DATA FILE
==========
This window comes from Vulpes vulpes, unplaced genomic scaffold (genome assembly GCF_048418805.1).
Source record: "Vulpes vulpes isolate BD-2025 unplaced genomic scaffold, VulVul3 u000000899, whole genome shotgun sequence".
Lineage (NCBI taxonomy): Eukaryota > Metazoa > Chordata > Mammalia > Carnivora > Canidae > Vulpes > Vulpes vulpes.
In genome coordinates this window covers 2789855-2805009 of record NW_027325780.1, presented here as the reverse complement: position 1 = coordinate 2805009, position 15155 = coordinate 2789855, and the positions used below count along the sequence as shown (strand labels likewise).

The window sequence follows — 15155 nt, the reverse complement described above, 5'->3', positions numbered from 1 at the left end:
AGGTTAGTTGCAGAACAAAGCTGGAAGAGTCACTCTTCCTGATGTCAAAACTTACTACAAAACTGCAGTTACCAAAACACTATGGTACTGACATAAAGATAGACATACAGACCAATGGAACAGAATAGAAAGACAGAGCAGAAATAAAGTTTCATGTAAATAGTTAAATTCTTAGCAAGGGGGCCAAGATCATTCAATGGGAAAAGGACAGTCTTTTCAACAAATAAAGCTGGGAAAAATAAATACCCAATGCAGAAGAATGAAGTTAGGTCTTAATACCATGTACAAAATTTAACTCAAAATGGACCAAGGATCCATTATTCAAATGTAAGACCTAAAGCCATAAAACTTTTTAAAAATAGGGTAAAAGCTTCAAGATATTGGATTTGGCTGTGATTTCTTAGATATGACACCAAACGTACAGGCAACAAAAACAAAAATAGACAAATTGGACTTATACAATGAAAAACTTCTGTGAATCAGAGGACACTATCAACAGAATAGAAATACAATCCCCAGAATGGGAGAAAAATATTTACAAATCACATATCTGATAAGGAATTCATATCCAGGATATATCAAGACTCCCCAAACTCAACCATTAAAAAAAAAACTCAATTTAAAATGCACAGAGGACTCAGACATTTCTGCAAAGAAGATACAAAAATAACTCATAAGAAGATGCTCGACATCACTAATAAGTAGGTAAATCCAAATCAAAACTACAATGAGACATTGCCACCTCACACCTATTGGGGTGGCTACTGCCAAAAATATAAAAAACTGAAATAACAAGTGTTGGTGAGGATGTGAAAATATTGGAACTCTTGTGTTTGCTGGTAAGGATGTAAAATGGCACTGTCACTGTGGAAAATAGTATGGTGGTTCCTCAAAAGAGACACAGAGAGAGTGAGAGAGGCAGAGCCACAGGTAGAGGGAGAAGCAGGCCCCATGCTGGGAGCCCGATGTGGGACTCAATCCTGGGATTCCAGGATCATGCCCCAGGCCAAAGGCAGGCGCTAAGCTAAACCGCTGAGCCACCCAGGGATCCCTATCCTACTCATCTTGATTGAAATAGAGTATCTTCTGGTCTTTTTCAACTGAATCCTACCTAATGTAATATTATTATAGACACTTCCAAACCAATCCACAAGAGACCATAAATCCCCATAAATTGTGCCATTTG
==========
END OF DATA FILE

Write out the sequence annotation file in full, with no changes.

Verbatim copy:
This window comes from Vulpes vulpes, unplaced genomic scaffold (genome assembly GCF_048418805.1).
Source record: "Vulpes vulpes isolate BD-2025 unplaced genomic scaffold, VulVul3 u000000899, whole genome shotgun sequence".
Lineage (NCBI taxonomy): Eukaryota > Metazoa > Chordata > Mammalia > Carnivora > Canidae > Vulpes > Vulpes vulpes.
In genome coordinates this window covers 2789855-2805009 of record NW_027325780.1, presented here as the reverse complement: position 1 = coordinate 2805009, position 15155 = coordinate 2789855, and the positions used below count along the sequence as shown (strand labels likewise).

The window sequence follows — 15155 nt, the reverse complement described above, 5'->3', positions numbered from 1 at the left end:
AGGTTAGTTGCAGAACAAAGCTGGAAGAGTCACTCTTCCTGATGTCAAAACTTACTACAAAACTGCAGTTACCAAAACACTATGGTACTGACATAAAGATAGACATACAGACCAATGGAACAGAATAGAAAGACAGAGCAGAAATAAAGTTTCATGTAAATAGTTAAATTCTTAGCAAGGGGGCCAAGATCATTCAATGGGAAAAGGACAGTCTTTTCAACAAATAAAGCTGGGAAAAATAAATACCCAATGCAGAAGAATGAAGTTAGGTCTTAATACCATGTACAAAATTTAACTCAAAATGGACCAAGGATCCATTATTCAAATGTAAGACCTAAAGCCATAAAACTTTTTAAAAATAGGGTAAAAGCTTCAAGATATTGGATTTGGCTGTGATTTCTTAGATATGACACCAAACGTACAGGCAACAAAAACAAAAATAGACAAATTGGACTTATACAATGAAAAACTTCTGTGAATCAGAGGACACTATCAACAGAATAGAAATACAATCCCCAGAATGGGAGAAAAATATTTACAAATCACATATCTGATAAGGAATTCATATCCAGGATATATCAAGACTCCCCAAACTCAACCATTAAAAAAAAAACTCAATTTAAAATGCACAGAGGACTCAGACATTTCTGCAAAGAAGATACAAAAATAACTCATAAGAAGATGCTCGACATCACTAATAAGTAGGTAAATCCAAATCAAAACTACAATGAGACATTGCCACCTCACACCTATTGGGGTGGCTACTGCCAAAAATATAAAAAACTGAAATAACAAGTGTTGGTGAGGATGTGAAAATATTGGAACTCTTGTGTTTGCTGGTAAGGATGTAAAATGGCACTGTCACTGTGGAAAATAGTATGGTGGTTCCTCAAAAGAGACACAGAGAGAGTGAGAGAGGCAGAGCCACAGGTAGAGGGAGAAGCAGGCCCCATGCTGGGAGCCCGATGTGGGACTCAATCCTGGGATTCCAGGATCATGCCCCAGGCCAAAGGCAGGCGCTAAGCTAAACCGCTGAGCCACCCAGGGATCCCTATCCTACTCATCTTGATTGAAATAGAGTATCTTCTGGTCTTTTTCAACTGAATCCTACCTAATGTAATATTATTATAGACACTTCCAAACCAATCCACAAGAGACCATAAATCCCCATAAATTGTGCCATTTG